Archaeological research has recently published which reveals the location of a hitherto lost early medieval kingdom that was once pre-eminent in Scotland and Northern England.
The kingdom of Rheged is probably the most elusive of all the 6th century kingdoms of Dark Age Britain.
Despite contributing a rich source of some of the earliest medieval poetry to be composed in Britain – the poetry of Taliesin who extolled the prowess of its lord, Urien of Rheged – and fragments of early medieval historical records of Urien’s dominance in southern Scotland and northern England, the actual area of Rheged has long been shrouded in mystery.
While numerous historians have assumed it was centred around Carlisle and Cumbria, no evidence has ever been found to back this up.
However, new archaeological proof from the excavation of Trusty’s Hill Fort at Gatehouse of Fleet in Dumfries and Galloway now challenges this assumption.
‘What drew us to Trusty’s Hill were Pictish symbols carved on to bedrock here, which are unique in this region and far to the south of where Pictish carvings are typically found,’ said Ronan Toolis of GUARD Archaeology, who led the excavation which involved the participation of over 60 volunteers.
‘The Galloway Picts Project was propelled in 2012 to recover evidence for the archaeological context of these carvings but far from validating the existence of ‘Galloway Picts’, the archaeological context uncovered by our excavation instead suggests the carvings relate to a royal stronghold and place of inauguration for the local Britons of Galloway around AD 600.
Analyzed in the context of contemporary sites across Scotland and northern England, the archaeological proof suggests that Galloway may have been the heart of the lost Dark Age kingdom of Rheged, a kingdom that was in the late 6th century pre-eminent amongst the kingdoms of the north.’
The excavation uncovered in the decades around AD 600, the summit of the hill was fortified with a timber laced stone rampart.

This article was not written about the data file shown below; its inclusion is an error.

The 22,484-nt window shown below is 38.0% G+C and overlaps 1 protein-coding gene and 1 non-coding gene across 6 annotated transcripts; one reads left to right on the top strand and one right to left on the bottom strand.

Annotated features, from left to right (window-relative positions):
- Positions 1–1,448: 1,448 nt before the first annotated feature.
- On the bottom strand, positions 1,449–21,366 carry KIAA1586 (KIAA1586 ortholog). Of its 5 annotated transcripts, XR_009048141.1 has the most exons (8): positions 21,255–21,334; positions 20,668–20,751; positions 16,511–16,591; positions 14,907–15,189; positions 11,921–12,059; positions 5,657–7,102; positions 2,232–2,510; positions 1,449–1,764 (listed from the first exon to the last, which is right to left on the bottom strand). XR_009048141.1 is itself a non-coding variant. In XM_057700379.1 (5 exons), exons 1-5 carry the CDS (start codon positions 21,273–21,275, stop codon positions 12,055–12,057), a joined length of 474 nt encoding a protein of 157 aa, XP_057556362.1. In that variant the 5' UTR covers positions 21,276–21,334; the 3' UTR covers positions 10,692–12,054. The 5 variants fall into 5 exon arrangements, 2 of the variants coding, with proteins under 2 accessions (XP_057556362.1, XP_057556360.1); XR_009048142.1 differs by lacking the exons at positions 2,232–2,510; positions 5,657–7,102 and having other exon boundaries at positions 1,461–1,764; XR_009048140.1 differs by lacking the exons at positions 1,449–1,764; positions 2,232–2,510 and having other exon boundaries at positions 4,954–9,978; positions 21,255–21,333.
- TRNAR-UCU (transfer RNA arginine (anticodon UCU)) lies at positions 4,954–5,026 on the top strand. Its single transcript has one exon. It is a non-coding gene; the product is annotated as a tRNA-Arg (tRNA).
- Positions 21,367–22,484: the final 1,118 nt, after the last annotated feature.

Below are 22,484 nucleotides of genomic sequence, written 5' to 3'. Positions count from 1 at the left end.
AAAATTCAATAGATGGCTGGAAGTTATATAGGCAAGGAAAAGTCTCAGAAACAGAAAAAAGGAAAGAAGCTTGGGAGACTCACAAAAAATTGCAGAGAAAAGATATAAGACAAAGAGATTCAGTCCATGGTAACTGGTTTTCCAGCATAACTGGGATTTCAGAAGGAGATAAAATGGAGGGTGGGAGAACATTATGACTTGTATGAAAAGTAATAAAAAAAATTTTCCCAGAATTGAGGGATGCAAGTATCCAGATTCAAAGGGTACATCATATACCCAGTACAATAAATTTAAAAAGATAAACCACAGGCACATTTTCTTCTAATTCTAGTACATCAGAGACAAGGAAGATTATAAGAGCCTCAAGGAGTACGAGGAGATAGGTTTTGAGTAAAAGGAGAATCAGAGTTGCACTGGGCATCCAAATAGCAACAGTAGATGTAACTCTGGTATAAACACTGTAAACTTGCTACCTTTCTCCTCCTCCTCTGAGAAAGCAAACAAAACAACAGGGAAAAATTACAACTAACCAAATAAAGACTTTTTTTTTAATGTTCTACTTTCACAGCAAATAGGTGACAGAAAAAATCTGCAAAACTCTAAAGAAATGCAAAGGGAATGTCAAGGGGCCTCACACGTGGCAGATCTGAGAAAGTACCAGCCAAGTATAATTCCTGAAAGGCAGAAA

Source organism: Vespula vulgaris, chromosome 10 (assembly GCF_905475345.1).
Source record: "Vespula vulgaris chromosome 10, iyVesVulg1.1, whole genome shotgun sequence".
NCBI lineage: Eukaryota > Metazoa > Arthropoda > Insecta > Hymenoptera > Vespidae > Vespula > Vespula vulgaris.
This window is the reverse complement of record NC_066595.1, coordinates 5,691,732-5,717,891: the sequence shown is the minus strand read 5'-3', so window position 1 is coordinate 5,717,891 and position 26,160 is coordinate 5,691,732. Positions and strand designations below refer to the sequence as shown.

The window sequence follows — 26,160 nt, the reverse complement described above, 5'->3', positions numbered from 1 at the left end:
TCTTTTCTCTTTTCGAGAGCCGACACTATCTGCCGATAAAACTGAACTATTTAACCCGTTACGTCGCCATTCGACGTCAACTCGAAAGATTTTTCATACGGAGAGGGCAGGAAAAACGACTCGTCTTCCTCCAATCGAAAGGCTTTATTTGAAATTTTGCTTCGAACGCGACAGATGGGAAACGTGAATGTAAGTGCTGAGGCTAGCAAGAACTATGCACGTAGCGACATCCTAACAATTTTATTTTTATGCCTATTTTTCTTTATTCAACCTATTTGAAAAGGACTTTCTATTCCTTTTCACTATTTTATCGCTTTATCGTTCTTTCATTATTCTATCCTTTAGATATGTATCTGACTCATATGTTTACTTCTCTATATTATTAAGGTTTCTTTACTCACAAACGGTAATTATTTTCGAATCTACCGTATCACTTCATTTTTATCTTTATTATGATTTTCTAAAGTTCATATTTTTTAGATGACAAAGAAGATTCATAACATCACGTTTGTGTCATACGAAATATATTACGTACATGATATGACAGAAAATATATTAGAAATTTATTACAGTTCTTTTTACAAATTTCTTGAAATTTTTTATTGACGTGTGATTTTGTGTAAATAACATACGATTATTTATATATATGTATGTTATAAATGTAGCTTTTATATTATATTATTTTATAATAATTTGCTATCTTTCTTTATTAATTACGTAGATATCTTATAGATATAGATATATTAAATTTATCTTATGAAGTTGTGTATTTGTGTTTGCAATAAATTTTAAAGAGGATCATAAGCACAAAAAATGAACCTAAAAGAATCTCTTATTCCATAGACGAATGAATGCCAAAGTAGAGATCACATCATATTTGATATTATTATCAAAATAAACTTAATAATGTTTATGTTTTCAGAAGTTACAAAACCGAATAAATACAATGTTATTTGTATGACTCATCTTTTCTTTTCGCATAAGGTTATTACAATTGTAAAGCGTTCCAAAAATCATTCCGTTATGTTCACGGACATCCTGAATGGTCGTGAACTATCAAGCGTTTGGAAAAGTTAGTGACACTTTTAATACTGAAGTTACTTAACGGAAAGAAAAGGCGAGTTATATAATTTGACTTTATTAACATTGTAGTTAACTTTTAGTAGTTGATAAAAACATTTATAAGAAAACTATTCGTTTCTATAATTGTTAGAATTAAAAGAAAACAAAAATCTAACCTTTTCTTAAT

Around the same time supplementary defences and enclosures were added to its lower lying slopes transforming Trusty’s Hill into a nucleated fort, a type of fort in Scotland that has been recognised by archaeologists as high status settlements of the early medieval period.
Anyone approaching the summit of Trusty’s Hill passed between a rock cut basin on one flank and an outcrop on which two Pictish symbols were carved on the other.
This formed a symbolic entranceway, a literal rite of passage, where customs of royal inauguration were conducted. On entering the summit citadel one may have been greeted with the sight of the kings hall at the highest part of the hill on the west side, where feasting took place, and the workshop of his master smith occupying a slightly lower region on the eastern side, where gold, silver, bronze and iron were worked into objects.
The layout of this fort was mind boggling, each element deliberately formed to exhibit the power and status of its household.
The unearthing also found the remains of a workshop that was producing high status metalwork of gold, silver, bronze and iron.
The royal household here was also part of a trade network that connected western Britain with Ireland and Continental Europe. In fact, research now shows that over the late 6th and early seventh centuries AD Gaulish merchants were making a beeline for the Galloway coast, ignoring Cumbria entirely.
The excavation uncovered that one of the reasons for this may have been to acquire materials like copper and lead. Isotope investigation of a lead ingot found during the excavation of Trusty’s Hill was found to have originated in the Leadhills of south-west Scotland, exhibiting that this mineral source was being mined and used to make leaded bronze objects at this time.
Other activities apparent at Trusty’s Hill included the spinning of wool, preparation of leather and feasting. The eating regimen of this early medieval household, with the predominant consumption of cattle over sheep and pigs, and oats and grain rather than wheat, was largely indistinguishable from their Iron Age ancestors.